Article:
Music

ZIMININO GROWS A REBELLIOUS BASS SAMBA IN BAHIA

March 22, 2019
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Ziminino brings together three exceptional musicians in the process of setting up a new musical language based on the traditions of Bahia, Brazil and the contemporary Black diaspora. Rafa Diaz is a producer who under the name ÀTT00XXÁ helped slay last year’s Bahia Carnival with “Elas Gostam (Popa de Bunda)”, an example of his bass pagodão (or pagodão electronico), a contemporary club samba style that mixes string instruments and electronics. Ricô Santana has heretofore been known as a bassist with the Bahian hip-hop group OQuadro, but whose secret skills as a singer and songwriter have been searching for an outlet. And “Chief” Boima Tucker is a Sierra Leonian-American producer/DJ who one 2017 afternoon found himself in a Rio de Janeiro favela with Rafa and Rico, sharing their love for UK grime, Chicago footwork and ATL Trap, realizing that their musical commonalities and individual skills added up to a unique opportunity.

The trio’s musical meeting point is a mix of Diaz and Santana’s gorgeous sambas, played with acoustic instruments, low-key-tough basslines and electronic textures, and a percussive feel that rubs up against an international menu of rhythms (batucada, dembow, downbeat, 808s) without marrying any of them. Ziminino’s tracks offer an off-the-cuff fluency to the commonalities in those rhythms — the kind of natural ease that only those who’ve ingrained and practiced the idea, can pull off. As on “Intermitência,” Santana’s “singing” bounces between languages and ideas, united by a global Blackness and — in answer to the hellscape that Bolsonaro’s Brazil is offering its Afro, Indigenous or LGBTQ+ population — a rebellion against the current social norms. It’s a wonderfully modest 40 minutes of music that is also poignant and defiant. The kind of “small” album that feels at once incredibly of its time, and immortal.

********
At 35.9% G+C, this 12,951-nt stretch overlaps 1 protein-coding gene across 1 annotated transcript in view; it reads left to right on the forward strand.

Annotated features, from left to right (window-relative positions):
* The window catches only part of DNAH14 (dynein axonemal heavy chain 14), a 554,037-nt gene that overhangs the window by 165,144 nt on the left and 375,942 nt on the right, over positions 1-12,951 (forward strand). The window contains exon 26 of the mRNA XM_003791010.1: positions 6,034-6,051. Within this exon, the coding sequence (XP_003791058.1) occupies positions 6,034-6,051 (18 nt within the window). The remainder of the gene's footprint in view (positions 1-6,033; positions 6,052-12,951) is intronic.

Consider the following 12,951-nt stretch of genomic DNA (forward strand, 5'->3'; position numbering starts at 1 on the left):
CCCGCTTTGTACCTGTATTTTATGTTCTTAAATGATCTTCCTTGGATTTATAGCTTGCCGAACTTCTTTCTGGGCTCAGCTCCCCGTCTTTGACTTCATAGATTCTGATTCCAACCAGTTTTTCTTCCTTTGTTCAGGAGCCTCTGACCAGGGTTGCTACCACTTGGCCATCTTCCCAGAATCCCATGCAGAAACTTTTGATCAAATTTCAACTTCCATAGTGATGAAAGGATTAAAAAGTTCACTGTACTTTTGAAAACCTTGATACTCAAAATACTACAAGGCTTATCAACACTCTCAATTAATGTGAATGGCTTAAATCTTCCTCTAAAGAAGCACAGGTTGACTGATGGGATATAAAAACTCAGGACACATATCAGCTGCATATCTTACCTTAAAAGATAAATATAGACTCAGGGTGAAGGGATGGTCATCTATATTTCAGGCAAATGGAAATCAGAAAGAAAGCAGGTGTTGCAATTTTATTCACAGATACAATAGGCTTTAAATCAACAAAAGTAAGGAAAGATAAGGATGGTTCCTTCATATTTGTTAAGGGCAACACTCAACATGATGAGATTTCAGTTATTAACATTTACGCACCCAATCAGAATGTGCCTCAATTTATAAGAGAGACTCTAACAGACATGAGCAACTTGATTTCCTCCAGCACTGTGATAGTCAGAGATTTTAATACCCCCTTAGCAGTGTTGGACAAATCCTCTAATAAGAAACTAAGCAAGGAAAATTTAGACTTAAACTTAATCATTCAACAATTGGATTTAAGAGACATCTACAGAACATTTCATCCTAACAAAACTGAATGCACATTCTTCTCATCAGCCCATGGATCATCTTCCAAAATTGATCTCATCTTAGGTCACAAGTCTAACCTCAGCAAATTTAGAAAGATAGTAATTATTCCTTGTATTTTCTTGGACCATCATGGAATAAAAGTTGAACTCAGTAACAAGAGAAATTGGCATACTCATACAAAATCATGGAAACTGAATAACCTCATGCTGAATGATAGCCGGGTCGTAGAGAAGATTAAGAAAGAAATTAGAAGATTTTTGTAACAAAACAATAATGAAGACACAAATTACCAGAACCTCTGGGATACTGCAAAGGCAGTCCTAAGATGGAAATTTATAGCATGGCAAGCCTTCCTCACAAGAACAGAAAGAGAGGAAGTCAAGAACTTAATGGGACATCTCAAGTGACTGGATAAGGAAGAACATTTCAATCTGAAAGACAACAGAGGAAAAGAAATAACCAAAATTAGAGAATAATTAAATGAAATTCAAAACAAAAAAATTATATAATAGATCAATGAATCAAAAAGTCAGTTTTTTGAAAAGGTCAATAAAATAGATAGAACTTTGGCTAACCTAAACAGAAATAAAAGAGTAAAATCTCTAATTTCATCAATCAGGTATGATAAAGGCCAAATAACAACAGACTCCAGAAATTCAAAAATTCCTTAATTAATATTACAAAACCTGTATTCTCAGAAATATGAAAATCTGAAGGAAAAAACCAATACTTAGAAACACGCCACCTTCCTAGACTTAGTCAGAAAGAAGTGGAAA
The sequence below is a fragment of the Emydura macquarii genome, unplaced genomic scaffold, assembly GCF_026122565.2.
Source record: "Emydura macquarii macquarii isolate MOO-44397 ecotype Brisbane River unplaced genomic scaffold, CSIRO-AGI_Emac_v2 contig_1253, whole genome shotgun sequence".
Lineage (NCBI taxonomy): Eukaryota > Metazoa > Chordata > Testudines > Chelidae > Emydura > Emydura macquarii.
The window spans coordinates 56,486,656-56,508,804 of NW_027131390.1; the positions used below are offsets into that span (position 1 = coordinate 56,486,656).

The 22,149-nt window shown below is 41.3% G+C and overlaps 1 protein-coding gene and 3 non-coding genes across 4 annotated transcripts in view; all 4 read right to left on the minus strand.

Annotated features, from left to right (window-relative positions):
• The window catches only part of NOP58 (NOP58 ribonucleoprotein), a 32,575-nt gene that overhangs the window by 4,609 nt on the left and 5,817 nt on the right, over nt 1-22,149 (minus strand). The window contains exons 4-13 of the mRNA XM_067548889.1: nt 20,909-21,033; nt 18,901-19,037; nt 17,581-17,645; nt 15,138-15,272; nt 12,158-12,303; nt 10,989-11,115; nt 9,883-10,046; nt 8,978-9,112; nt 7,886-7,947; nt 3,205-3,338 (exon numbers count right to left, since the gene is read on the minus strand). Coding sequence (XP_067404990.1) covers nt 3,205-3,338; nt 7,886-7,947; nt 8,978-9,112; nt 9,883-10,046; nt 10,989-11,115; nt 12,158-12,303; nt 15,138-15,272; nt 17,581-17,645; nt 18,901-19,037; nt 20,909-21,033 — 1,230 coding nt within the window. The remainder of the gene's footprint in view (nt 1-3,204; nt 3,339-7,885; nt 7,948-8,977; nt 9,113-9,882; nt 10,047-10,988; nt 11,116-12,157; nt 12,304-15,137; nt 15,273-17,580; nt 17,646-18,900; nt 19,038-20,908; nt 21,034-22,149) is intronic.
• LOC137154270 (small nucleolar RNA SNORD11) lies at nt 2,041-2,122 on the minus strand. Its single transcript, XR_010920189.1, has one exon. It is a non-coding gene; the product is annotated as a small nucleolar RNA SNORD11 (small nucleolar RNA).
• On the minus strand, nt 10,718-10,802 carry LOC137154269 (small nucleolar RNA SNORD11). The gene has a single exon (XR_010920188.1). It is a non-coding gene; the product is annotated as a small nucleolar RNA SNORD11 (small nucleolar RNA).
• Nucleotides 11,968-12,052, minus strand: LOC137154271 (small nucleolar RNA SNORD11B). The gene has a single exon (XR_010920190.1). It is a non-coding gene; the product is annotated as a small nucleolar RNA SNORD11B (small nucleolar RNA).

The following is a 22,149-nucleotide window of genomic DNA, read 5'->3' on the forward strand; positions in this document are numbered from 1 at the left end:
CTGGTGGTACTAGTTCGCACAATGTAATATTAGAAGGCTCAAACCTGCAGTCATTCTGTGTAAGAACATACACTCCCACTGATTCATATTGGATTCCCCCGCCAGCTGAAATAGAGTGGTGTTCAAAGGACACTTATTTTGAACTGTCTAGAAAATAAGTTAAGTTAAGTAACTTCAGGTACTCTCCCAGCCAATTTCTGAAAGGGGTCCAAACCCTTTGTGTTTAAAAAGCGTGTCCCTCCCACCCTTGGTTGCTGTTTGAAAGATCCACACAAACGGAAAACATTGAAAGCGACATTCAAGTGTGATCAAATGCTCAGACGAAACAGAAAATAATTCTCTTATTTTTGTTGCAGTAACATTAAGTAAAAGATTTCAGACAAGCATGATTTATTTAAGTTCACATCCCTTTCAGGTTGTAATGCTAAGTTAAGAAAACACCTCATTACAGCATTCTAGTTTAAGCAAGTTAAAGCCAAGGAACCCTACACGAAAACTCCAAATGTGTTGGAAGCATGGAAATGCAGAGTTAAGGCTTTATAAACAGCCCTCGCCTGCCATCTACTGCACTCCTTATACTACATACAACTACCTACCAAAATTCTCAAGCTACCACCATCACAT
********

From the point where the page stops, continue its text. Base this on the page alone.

Ziminino is out now on INTL BLK

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